Thanks for this amazing tool and any advice.

  • #2
    Living subjects are impossible with one camera because if they move or anything changes from pic fo pic it wont reconstruct properly

    high end companies have a stage with cameras surrounding the subject to take a snap at the same time.


    • #3
      Hi T.Dious!

      thank you for the kind words!

      As CG-Guy pointed out, living subjects are difficult with one camera only as they tend to move. A good idea is to use a video rather than a sequence of images, so you can be quicker to capture the subject and mimize movements (here is a great tutorial by Nick Lievendag )

      Using a video has the additional advantage that if you're scanning a sleeping toddler or pet, they won't be woken up by the CLICK of the camera.

      On a side note, 3DF Zephyr has an experimental support for synced camera (DSLR canon only - 0 for free, up to 2 for Lite, more for pro/aerial )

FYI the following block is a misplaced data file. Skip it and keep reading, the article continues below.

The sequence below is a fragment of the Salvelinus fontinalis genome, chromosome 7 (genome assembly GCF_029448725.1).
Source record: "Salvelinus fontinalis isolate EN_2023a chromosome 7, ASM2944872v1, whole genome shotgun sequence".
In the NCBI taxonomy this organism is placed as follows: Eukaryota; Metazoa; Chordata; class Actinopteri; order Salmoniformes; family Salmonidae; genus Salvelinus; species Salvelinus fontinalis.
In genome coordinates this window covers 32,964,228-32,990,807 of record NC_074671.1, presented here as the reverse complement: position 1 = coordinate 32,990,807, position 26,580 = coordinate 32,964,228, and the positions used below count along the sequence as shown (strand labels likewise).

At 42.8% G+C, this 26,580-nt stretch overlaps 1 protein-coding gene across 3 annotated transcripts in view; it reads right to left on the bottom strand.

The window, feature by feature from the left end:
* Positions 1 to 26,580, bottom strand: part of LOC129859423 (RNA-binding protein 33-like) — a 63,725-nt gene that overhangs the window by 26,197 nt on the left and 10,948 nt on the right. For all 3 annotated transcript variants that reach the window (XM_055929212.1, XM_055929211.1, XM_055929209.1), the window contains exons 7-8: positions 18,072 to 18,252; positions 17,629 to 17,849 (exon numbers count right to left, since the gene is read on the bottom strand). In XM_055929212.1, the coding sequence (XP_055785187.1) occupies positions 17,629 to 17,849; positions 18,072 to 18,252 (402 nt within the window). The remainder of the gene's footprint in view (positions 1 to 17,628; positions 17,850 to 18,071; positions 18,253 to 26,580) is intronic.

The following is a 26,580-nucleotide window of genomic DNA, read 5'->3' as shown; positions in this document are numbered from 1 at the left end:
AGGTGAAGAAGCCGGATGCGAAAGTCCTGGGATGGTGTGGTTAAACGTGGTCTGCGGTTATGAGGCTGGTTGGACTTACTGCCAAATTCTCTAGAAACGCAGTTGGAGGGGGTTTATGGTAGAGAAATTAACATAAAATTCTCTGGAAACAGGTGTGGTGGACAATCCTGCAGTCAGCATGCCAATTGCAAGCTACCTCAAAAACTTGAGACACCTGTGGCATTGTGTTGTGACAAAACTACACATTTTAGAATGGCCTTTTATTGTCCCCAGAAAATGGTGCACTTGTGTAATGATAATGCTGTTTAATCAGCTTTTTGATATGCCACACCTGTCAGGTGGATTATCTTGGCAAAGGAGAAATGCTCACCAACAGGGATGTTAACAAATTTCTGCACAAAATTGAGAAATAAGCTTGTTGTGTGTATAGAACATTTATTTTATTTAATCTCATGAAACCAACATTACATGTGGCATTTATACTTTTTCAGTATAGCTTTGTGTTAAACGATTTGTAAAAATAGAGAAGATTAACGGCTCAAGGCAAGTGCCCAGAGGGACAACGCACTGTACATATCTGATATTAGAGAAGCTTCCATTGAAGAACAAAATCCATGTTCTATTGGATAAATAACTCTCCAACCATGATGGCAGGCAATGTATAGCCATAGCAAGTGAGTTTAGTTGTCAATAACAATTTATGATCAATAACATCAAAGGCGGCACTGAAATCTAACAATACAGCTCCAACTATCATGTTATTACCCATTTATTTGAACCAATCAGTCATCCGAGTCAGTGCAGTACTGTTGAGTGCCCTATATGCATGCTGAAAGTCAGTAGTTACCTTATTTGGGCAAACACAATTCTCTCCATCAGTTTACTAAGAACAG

• #4
        Maybe while the child is sleeping? I agree with CG-Guy that a camera rig is the best solution but if you're poor like myself then that may not be an option (not to be that guy but I prefer having a house over 50 cameras lol). Video may be easier for you as well instead of an actual camera. Even with my Samsung Galaxy Note 9 phone, I have managed decent renders in video mode


        • #5
          Thanks for the replies.

          With the success we've had so far, we are about to begin playing "games" of "statue" with the kid in hopes of eventually getting something useable.